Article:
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You can find some design items at Hla Day shop
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Take a seat at Rangoon Tea House

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Link: www.yangonheritagetrust.org/home

 

Flexible Stone Veneer / The New Innovation of Natural Stone

Flexible Stone Veneer / The New Innovation of Natural Stone

Flexx Stone – Flexible Stone Veneer // Light, Thin and Flexible to apply

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A project in Thailand, designed by Studio B
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Flexx Stone at the counter

Flexx stone is a veneer with layers of natural stone and polymer composite. This innovation makes it thin, light and yet strong. It is used for both interior and exterior and especially where bending to a curved surface is required. Flexx Stone can be applied on any surface: concrete, masonry, wallboard, metal, plywood and drywall. It can be glued by PU adhesive, silicone and epoxy. Its surface can be treated like natural stone, glossy or matt.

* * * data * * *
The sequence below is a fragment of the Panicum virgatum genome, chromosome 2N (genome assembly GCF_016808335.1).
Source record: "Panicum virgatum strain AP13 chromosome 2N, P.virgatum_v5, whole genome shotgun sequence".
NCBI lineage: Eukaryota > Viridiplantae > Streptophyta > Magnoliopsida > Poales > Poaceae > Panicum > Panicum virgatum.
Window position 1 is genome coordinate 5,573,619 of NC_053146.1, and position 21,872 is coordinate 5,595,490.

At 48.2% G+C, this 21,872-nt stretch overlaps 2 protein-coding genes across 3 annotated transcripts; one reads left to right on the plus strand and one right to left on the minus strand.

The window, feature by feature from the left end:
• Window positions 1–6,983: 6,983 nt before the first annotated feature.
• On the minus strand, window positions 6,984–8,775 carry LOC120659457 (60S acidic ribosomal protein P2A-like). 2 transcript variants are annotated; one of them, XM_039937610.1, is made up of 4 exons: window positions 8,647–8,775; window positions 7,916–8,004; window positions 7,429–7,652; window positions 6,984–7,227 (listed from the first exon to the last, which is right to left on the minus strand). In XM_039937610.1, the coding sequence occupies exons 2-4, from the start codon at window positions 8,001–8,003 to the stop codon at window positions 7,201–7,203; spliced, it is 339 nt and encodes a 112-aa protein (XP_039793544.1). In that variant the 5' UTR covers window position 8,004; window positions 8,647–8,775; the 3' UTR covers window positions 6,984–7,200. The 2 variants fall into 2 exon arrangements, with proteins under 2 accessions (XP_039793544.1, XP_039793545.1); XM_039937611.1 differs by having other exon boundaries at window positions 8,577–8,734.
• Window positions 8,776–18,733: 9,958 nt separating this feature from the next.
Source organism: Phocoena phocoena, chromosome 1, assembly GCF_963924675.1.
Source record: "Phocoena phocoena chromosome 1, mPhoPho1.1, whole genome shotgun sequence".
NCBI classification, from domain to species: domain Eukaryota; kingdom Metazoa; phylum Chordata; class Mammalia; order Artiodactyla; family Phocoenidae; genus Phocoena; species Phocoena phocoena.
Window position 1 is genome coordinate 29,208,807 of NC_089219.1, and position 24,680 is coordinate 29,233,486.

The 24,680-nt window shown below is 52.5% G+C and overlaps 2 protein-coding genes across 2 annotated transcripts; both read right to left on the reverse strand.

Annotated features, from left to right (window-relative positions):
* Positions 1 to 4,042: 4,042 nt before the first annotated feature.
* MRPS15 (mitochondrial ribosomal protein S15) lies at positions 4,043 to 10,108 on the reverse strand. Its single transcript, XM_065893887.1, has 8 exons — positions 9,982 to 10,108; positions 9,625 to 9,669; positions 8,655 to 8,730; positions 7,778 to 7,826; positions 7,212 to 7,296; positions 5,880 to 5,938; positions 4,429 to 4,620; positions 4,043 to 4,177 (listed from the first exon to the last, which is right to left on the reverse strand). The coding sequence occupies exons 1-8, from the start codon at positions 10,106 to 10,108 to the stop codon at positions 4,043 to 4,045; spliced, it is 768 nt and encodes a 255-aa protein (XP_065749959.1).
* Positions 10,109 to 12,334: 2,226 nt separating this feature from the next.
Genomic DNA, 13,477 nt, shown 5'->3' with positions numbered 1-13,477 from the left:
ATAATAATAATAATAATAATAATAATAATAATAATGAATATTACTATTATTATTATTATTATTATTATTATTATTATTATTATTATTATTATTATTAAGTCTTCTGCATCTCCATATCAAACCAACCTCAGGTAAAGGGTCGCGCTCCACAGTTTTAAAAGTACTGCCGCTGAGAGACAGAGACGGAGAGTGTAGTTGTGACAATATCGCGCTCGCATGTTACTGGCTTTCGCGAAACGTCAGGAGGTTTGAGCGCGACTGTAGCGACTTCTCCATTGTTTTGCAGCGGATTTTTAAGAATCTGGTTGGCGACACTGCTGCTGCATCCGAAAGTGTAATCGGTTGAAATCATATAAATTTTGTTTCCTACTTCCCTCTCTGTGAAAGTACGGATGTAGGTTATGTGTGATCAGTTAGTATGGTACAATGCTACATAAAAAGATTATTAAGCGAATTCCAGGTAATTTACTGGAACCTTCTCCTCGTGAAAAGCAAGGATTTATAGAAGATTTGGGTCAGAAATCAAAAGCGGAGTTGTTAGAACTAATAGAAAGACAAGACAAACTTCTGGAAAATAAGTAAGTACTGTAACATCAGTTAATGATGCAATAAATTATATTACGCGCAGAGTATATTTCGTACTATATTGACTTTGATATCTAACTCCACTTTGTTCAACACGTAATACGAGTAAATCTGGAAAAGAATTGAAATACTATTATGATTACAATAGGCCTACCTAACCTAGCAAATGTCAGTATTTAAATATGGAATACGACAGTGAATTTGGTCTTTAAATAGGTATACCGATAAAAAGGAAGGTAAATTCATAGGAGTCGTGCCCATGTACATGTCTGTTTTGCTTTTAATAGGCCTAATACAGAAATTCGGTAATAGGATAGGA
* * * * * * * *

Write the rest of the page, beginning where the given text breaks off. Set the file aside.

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More than 15 color variation of Flexible Stone Veneer

Benefit of Flexx Stone:

Very light – 0.3 kg per square metre

Very Thin – 0.1-0.3 mm

Easy to cut and work with

Flexible to install on wall, ceiling, door, cabinet, furniture and decorative item

Cost effective

Water proof material

High Strength and durable

Every stale is unique

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Columns which was covered by Flexx Stone at PLATO X Mobella Showroom Ekamai, Sukhumvit
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The project in Canada

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Left: ceiling application, Right: Translucent serie

 

Nowadays, Flexible stone veneer was installed in many countries in Europe, America and Asia. Flexx Stone in Thailand was distributed by Plan X Co.,Ltd.

Distributor: Plan X, Thailand – https://www.facebook.com/Plan-X-668377643313198/

 

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Vann Molyvann / The Forgotten Masterpieces of Phnom Penh